Six members of the banned neo-Nazi terror group National Action – including a couple who named their son Adolf – have been jailed for a total of more than 34 years.
Adam Thomas, 22, and Claudia Patatas, 38, also posed with their newborn son standing next to a Swastika flag while wearing Ku Klux Klan robes.
The white supremacist couple intended to wage a "holy war" against black people, Jews, Asians and homosexuals.
They also stockpiled an arsenal of deadly weapon at their home in Banbury, Oxon., which was decorated in Nazi and Ku Klux Klan memorabilia.
Also jailed were Daniel Bogunovic, 27, of Leicester, Darren Fletcher, 28, of Wednesfield, Wolverhampton, West Mids., Joel Wilmore, 24, of Stockport, and Nathan Pryke, 27, of Cambridge.
The court heard Fletcher recorded a sick video showing him teaching his toddler daughter how to do a Nazi salute.
All six were charged with being members of a proscribed terrorist organisation – namely National Action (NA).
A judge described it as a group with "horrific" goals.
Patatas was jailed for five years at Birmingham Crown Court today after being found guilty of being an NA member.
Thomas was caged for six years and six months after he was convicted of possessing the Anarchy Cookbook, a bomb-making instruction manual, and being a member of NA.
Wilmore admitted the same charges and was sentenced to five years and 10 months behind bars.
Bogunvic was found guilty of being a member after the court heard he belonged to the "Inner" group on the encrypted chat platform Telegram.
He was jailed for six years and four months while Pryke was handed five years and five months.
Fletcher, who also pleaded guilty to five breaches of his criminal anti-social behaviour order, was sentenced to a total of five years in prison.
During the trial, jurors had heard Thomas and Patatas gave their child the middle name "Adolf", which the dad said was in "admiration" of Hitler.
Thomas once told his partner he found "all non-whites intolerable".
Meanwhile, in conversation with another member of National Action – which was banned in 2016 – Patatas said "all Jews must be put to death".
She also wanted to "bring back concentration camps".
The wedding photographer, originally from Portugal, and Thomas, an ex-Amazon security guard, were found guilty following a seven-week trial.
Twice-failed Army applicant Thomas was also convicted on a majority verdict of having a terrorist manual, namely the Anarchist’s Cookbook.
Jurors heard this contained instructions on making "viable" bombs.
Last week, a court heard a prosecution claim Fletcher taught his daughter to do a Nazi salute for the camera.
The goods vehicle drive sent a message to Patatas saying "finally got her to do it".
Footage of a little girl, said to have been recorded by Fletcher, showed what prosecutor Barnaby Jameson QC described as "some suggestion Fletcher may have been trying to influence his child, or children".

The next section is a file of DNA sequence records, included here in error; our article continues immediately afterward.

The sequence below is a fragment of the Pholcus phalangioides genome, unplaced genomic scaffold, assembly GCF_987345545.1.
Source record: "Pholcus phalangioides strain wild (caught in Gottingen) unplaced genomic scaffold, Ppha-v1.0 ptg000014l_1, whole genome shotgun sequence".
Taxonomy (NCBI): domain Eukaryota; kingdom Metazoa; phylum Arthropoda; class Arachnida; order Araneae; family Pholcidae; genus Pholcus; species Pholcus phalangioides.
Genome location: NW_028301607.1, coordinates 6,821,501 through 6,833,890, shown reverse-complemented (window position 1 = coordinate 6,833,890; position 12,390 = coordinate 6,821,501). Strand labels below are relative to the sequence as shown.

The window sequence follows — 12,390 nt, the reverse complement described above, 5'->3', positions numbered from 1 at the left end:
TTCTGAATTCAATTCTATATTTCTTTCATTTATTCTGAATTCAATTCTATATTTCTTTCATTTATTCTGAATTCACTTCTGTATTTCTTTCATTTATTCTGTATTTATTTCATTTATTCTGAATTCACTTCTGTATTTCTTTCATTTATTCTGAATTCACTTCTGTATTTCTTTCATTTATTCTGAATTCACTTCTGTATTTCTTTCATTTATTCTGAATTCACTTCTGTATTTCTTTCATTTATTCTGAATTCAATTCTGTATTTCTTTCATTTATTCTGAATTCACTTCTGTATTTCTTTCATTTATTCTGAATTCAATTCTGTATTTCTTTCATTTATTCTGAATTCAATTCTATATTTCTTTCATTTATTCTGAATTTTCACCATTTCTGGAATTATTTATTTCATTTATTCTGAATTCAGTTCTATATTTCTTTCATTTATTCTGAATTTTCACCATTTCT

"A dangerous, well-structured organisation"
Detective Chief Superintendent Matt Ward, head of West Midlands Counter Terrorism Unit, issued a statement after the verdicts last month.
He said at the time: "This result is a culmination of two years of painstaking work in the West Midlands and across the country to recognise and understand the threat of National Action.
"These individuals were not simply racist fantasists; we now know they were a dangerous, well-structured organisation. Their aim was to spread neo-Nazi ideology by provoking a race war in the UK and they had spent years acquiring the skills to carry this out.
"They had researched how to make explosives. They had gathered weapons. They had a clear structure to radicalise others.
"Unchecked they would have inspired violence and spread hatred and fear across the West Midlands.
"Today’s convictions have dealt a significant blow to National Action. We have dismantled their Midlands Chapter but that doesn’t mean the threat they pose will go away.
"Others on the periphery will take on leadership roles and so I ask for the public’s vigilance − if you see this group’s posters or stickers please report them to police − where there are new cells, we will intercept and prosecute them."
In a brief clip, played in court, the toddler was shown raising her right arm above her head, towards the camera, before turning to walk off.
Sentencing, Judge Melbourne Inman QC said: "National Action is a terrorist organisation.
"It’s aims and objectives are the overthrow of democracy in this country by serious violence and murder, and the imposition of a Nazi-style state which would eradicate whole sections of society by violence and mass-murder.
"The eradication of those who you consider to be inferior because of no more than the colour of their skin, or their religion."
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